Run Time: 1 hour, 58 minutes
Stars: Bob Balaban, Cate Blanchett, Hugh Bonneville, George Clooney, Matt Damon, John Goodman and Bill Murray
Director: George Clooney
Yes, it would involve heading into a war zone, and one or two invitees would probably not make it back alive. But this is George Clooney, for crying out loud — at least, it’s George Clooney playing Frank Stokes, the art curator deputized by FDR to rustle up a team and get to work.
That’s the plot of The Monuments Men — the true story of a group of gallant artists, curators and academics who went through basic training, took up arms and headed into the maw of occupied Europe to track down stolen statues and pilfered portraits.
You couldn’t spend two hours with a more agreeable group of movie stars: Clooney’s sidekicks include Matt Damon, John Goodman, Bill Murray, Bob Balaban and Downton Abbey patriarch Hugh Bonneville. History tells us there were Monument Women as well, and they’re represented here by Cate Blanchett as a former member of the French Resistance who helps guide the team to the Nazis’ stolen art cache. (She’s also a powerful temptation for Damon’s character, a stand-up guy who’s determined to stay true to his wife back in the States).
Clooney directed and co-wrote the movie, so let’s give the guy credit for successfully pulling off its Ocean’s 11-meets-The Dirty Dozen vibe. But he also bears responsibility for a certain lack of urgency in these proceedings. His character does give a few moving speeches about the importance of preserving cultural treasures; when it comes to eliminating a race, he seems to be saying, erasing its heritage is even more effective than genocide. Yet even with Hitler’s looming threat that all stolen art would be destroyed should the Reich fall, Clooney fails to move us to the edges of our seats.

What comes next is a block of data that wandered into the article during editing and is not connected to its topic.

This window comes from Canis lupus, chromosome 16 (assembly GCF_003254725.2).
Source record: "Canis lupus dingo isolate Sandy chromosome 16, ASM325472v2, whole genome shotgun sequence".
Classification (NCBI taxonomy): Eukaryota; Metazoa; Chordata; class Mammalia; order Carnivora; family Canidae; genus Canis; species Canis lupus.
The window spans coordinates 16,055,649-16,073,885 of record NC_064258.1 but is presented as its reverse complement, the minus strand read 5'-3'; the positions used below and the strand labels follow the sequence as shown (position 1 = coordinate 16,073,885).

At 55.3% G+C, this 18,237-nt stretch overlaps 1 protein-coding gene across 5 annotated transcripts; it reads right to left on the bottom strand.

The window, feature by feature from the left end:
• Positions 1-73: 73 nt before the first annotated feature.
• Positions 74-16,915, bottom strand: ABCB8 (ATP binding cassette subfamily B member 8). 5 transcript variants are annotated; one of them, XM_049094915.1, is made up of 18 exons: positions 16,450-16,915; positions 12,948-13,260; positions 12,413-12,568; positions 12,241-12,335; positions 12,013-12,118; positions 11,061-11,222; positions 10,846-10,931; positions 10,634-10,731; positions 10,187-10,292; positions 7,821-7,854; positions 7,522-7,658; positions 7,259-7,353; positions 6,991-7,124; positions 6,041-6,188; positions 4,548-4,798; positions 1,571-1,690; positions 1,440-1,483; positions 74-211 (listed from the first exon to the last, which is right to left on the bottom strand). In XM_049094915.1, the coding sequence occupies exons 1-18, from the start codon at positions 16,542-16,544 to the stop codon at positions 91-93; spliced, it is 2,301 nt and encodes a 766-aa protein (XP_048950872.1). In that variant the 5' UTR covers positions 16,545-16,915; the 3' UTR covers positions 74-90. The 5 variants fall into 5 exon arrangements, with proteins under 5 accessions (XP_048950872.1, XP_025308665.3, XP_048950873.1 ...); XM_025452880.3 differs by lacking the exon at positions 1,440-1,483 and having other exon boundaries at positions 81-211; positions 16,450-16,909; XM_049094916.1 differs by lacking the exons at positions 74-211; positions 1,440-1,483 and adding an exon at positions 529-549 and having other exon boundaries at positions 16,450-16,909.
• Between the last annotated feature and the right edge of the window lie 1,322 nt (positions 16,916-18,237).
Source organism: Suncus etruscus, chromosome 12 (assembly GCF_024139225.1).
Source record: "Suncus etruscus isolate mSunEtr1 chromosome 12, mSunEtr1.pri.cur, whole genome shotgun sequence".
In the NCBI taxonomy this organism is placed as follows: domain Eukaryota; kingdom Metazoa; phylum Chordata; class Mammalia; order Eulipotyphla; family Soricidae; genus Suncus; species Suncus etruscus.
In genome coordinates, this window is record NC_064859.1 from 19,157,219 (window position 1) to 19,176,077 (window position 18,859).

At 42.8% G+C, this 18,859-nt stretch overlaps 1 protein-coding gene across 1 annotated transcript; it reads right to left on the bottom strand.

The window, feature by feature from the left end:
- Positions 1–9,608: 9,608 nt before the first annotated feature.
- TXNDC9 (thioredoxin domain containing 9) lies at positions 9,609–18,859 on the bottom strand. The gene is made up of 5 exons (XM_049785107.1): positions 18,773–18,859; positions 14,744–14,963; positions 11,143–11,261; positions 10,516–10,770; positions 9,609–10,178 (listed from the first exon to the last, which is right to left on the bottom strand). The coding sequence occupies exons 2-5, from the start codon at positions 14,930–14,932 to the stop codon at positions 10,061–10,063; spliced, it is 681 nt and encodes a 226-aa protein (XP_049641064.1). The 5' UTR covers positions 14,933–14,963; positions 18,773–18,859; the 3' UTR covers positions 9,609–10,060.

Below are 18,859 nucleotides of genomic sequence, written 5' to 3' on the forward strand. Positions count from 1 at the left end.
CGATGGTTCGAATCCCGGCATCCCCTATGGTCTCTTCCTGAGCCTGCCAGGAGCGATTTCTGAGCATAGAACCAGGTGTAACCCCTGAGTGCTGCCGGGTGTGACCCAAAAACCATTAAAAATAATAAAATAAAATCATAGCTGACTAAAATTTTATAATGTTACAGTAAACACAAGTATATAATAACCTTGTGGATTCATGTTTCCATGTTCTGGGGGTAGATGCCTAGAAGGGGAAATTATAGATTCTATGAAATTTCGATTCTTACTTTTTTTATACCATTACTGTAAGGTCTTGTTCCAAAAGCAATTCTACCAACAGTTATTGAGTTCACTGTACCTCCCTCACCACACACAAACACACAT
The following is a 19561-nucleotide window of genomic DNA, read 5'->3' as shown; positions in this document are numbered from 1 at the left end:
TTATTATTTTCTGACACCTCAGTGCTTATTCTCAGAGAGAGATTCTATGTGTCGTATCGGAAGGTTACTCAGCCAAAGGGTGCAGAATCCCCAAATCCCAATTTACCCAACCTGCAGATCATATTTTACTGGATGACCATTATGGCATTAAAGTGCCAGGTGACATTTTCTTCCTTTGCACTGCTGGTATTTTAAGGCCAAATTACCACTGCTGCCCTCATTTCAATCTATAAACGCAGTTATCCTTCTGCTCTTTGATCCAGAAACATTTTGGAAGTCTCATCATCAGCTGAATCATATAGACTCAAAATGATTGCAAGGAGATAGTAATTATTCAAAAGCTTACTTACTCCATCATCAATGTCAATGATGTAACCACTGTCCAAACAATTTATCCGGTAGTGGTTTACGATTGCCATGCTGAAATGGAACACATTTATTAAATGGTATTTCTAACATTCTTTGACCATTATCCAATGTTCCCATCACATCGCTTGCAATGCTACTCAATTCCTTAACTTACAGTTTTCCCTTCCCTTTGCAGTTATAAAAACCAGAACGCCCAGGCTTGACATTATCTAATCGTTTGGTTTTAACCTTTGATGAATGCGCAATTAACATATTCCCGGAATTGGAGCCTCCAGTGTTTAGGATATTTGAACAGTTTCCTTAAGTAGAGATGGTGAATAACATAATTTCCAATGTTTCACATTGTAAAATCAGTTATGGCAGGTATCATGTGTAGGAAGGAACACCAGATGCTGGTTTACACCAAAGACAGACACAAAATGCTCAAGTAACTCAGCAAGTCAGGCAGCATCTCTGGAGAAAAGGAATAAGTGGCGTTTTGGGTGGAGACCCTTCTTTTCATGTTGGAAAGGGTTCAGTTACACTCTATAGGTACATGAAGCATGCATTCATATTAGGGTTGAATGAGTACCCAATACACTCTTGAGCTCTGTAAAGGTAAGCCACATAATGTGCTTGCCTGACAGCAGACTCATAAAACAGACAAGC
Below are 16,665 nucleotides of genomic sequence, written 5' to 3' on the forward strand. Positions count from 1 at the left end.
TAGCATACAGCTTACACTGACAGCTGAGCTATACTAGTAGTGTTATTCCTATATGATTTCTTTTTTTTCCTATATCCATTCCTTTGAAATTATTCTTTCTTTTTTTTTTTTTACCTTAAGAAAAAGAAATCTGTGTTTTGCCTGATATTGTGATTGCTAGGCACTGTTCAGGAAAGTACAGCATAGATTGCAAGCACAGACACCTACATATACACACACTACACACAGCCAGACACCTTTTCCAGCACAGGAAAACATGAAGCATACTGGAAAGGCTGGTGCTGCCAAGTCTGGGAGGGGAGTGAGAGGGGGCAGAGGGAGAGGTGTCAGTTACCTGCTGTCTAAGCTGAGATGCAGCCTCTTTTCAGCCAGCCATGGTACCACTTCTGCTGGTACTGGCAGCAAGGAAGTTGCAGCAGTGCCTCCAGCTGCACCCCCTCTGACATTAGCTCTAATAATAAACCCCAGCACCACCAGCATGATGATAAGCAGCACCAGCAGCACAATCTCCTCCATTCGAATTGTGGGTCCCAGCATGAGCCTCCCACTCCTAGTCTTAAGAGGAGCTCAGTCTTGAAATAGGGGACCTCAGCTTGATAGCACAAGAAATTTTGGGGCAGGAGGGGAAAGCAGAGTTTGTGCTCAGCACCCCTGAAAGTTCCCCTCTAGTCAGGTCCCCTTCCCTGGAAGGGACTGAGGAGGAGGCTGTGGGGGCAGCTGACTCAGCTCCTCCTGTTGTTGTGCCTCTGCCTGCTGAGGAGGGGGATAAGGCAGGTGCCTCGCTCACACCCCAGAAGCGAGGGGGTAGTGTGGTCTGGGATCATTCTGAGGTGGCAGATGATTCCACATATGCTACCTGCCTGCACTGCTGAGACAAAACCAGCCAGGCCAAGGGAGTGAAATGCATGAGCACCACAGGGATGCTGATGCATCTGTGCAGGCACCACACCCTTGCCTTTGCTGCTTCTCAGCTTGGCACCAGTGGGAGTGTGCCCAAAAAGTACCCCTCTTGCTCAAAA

Video Special: Watch a scene from Monuments Men
That leaves us with a series of set pieces, each rewarding in its own way: Bonneville’s disgraced British officer making a last stand in defense of a Michelangelo; Bill Murray’s architect moved to tears as he hears a recorded message from his family; Damon and Blanchett’s characters sidestepping their mutual attraction in a candlelit Parisian flat; Clooney’s war-weary officer facing off against a smug captured Nazi war criminal.
With modern wars so often fought by Other People’s Kids, these vignettes — some of them adapted from Robert Edsel’s series of books about the Monuments Men — are a potent reminder of a time when people from all walks of life rallied to battle. The Monuments Men is a fine way to honor that sense of universal duty.
Bill Newcott is a writer, editor and movie critic for AARP Media.
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